Separate work & personal: In the same family as the point above – do not mix your work account passwords and personal account passwords. A bad actor having access to your personal account is one thing but they can do substantial damage with access to your work accounts which could result in damage to your organisation, a loss of revenue and/or a loss of employment for you. On top of that if you’re at a big organisation, your in-house IT team may have visibility of your passwords. We wrote an introduction to doxing last week and touched on the fact everyone has enemies and sometimes you don’t know that someone has it in for you.
Enable 2FA: Here’s our introduction on enabling 2FA highlighting how it protects unauthorised access to your accounts
Consider a Password Manager: These do have their pros and cons which are listed in the linked article to this point but they do make a viable option if you really struggle to remember multiple passwords. Popular ones in the market currently are (in no particular order as we have no affiliate relationship with any of these): Dashlane, 1Password and LastPass.
Change passwords regularly: We know this one will invoke the most eye rolls considering we’ve said the main issue is people struggle to remember them to begin with, let alone the current from a previous. It’s recommended to change passwords every six months but why not set a time yourself and do it at least yearly! Christmas is a time where many organisations shut down and people take holidays – you’re at home with some free time, why not shut yourself in the study for an hour and make changing your passwords a Christmas time ritual!
Stop browsers from remembering your passwords: Yes, another one that may seem annoying, but it will certainly be a positive move from a risk perspective if your device is stolen. It will also help you memorise your passwords if you have to type them out regularly!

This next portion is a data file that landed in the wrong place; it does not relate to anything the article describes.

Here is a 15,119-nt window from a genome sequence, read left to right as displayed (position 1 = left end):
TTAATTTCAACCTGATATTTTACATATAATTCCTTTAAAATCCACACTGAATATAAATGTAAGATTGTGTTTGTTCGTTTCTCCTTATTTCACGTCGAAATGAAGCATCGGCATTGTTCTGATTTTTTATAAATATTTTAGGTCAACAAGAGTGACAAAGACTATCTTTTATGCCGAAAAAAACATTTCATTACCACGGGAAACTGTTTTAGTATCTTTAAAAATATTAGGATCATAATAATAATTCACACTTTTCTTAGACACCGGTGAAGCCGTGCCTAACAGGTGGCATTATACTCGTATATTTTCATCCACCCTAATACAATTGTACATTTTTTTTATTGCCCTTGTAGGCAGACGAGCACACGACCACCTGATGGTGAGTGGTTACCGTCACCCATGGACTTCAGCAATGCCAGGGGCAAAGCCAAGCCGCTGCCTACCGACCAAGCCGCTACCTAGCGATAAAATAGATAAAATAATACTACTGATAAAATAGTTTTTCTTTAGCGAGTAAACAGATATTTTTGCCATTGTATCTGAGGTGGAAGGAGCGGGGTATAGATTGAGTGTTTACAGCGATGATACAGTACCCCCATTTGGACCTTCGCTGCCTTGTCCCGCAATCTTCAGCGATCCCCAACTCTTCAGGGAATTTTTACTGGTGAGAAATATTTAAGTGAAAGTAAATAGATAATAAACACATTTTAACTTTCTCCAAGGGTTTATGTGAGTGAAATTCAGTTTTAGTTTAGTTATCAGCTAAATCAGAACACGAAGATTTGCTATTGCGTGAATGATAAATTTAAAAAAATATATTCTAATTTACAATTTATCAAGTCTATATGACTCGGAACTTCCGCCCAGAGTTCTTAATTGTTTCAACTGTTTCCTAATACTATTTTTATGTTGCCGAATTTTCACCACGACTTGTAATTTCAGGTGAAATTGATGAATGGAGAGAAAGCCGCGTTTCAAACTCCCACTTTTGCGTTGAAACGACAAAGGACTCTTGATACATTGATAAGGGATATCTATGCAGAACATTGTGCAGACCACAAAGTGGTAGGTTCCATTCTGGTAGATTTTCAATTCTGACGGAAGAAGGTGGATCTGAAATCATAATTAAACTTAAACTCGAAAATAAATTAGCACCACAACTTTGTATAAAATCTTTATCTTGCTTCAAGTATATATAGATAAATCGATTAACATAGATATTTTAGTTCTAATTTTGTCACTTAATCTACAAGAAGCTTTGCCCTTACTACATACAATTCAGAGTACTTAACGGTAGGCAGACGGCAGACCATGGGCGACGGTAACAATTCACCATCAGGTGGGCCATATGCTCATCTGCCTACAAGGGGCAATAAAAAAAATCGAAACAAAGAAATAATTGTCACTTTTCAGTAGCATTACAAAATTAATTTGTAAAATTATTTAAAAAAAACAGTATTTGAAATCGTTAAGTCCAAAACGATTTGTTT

Avoid typing your password on a device that isn’t yours: As we discussed in The less obvious ways bad actors can access your data you can never know who has it in for you. Someone may be happy to lend you their laptop or mobile phone on which they can set up a keystroke logger or similar malware to capture your password. Even if it’s not that intentional when the person lending you their device is part of the low hanging fruit which doesn’t take any cybersecurity precautions seriously, as such their device may be infected with such malware unknowingly. These examples are based on someone lending you a device to use temporarily but also extends to the IT department in your workplace. Avoid using employer provided devices to log in to personal accounts per the earlier point about separating work & personal.
Just remember it is called ‘password hygiene’ for a reason, just like brushing your teeth and cleaning your body is part personal hygiene, the small rituals outlined above form part of staying clean online. It’s easy to throw in the towel because strong passwords are hard to remember and as the years go on we have more and more online accounts leading to Security Fatigue. From here, we suggest reading our Setting Strong Passwords article to make sure your passwords are strong. After that consider our Password Managers 101 article to see if a password manager is the right tool to help you ‘do passwords’ right with good password hygiene.
This article is written in line with our Terms & Conditions and Disclaimer. As such all content is of a general nature only and is not intended as legal, financial, social or professional advice of any sort. Actions, decisions, investments or changes to device settings or personal behaviour as a result of this content is at the users own risk. Privacy Rightfully makes no guarantees of the accuracy, results or outcomes of the content and does not represent the content to be a full and complete solution to any issue discussed. Privacy Rightfully will not be held liable for any actions taken by a user/s as a result of this content. Please consider your own circumstances, conduct further research, assess all risks and engage professional advice where possible.